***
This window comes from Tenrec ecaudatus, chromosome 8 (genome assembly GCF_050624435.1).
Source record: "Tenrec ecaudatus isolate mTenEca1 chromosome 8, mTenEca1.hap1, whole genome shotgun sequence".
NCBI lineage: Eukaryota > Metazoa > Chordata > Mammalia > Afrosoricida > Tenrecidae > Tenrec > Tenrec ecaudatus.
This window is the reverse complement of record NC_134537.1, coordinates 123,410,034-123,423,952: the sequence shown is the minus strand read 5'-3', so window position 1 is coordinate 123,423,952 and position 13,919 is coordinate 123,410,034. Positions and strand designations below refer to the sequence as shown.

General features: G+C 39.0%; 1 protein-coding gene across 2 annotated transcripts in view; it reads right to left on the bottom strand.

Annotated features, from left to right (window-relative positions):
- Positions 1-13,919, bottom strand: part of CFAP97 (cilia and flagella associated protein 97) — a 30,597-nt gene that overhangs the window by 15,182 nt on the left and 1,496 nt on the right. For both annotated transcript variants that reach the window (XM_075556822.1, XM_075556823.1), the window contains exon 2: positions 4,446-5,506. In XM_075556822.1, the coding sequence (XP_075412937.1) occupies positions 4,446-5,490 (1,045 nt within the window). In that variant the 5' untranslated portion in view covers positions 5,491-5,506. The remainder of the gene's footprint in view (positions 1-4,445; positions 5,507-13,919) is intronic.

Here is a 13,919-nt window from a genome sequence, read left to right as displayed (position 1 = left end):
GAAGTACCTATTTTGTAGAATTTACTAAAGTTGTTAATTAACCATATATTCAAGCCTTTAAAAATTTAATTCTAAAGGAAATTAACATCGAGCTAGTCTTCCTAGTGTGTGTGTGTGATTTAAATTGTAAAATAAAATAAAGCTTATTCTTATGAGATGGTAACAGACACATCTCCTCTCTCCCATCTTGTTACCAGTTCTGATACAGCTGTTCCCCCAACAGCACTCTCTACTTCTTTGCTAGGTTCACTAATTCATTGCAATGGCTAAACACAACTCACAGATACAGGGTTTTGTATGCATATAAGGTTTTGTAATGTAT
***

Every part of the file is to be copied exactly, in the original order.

This window comes from Tenrec ecaudatus, chromosome 8 (genome assembly GCF_050624435.1).
Source record: "Tenrec ecaudatus isolate mTenEca1 chromosome 8, mTenEca1.hap1, whole genome shotgun sequence".
NCBI lineage: Eukaryota > Metazoa > Chordata > Mammalia > Afrosoricida > Tenrecidae > Tenrec > Tenrec ecaudatus.
This window is the reverse complement of record NC_134537.1, coordinates 123,410,034-123,423,952: the sequence shown is the minus strand read 5'-3', so window position 1 is coordinate 123,423,952 and position 13,919 is coordinate 123,410,034. Positions and strand designations below refer to the sequence as shown.

General features: G+C 39.0%; 1 protein-coding gene across 2 annotated transcripts in view; it reads right to left on the bottom strand.

Annotated features, from left to right (window-relative positions):
- Positions 1-13,919, bottom strand: part of CFAP97 (cilia and flagella associated protein 97) — a 30,597-nt gene that overhangs the window by 15,182 nt on the left and 1,496 nt on the right. For both annotated transcript variants that reach the window (XM_075556822.1, XM_075556823.1), the window contains exon 2: positions 4,446-5,506. In XM_075556822.1, the coding sequence (XP_075412937.1) occupies positions 4,446-5,490 (1,045 nt within the window). In that variant the 5' untranslated portion in view covers positions 5,491-5,506. The remainder of the gene's footprint in view (positions 1-4,445; positions 5,507-13,919) is intronic.

Here is a 13,919-nt window from a genome sequence, read left to right as displayed (position 1 = left end):
GAAGTACCTATTTTGTAGAATTTACTAAAGTTGTTAATTAACCATATATTCAAGCCTTTAAAAATTTAATTCTAAAGGAAATTAACATCGAGCTAGTCTTCCTAGTGTGTGTGTGTGATTTAAATTGTAAAATAAAATAAAGCTTATTCTTATGAGATGGTAACAGACACATCTCCTCTCTCCCATCTTGTTACCAGTTCTGATACAGCTGTTCCCCCAACAGCACTCTCTACTTCTTTGCTAGGTTCACTAATTCATTGCAATGGCTAAACACAACTCACAGATACAGGGTTTTGTATGCATATAAGGTTTTGTAATGTAT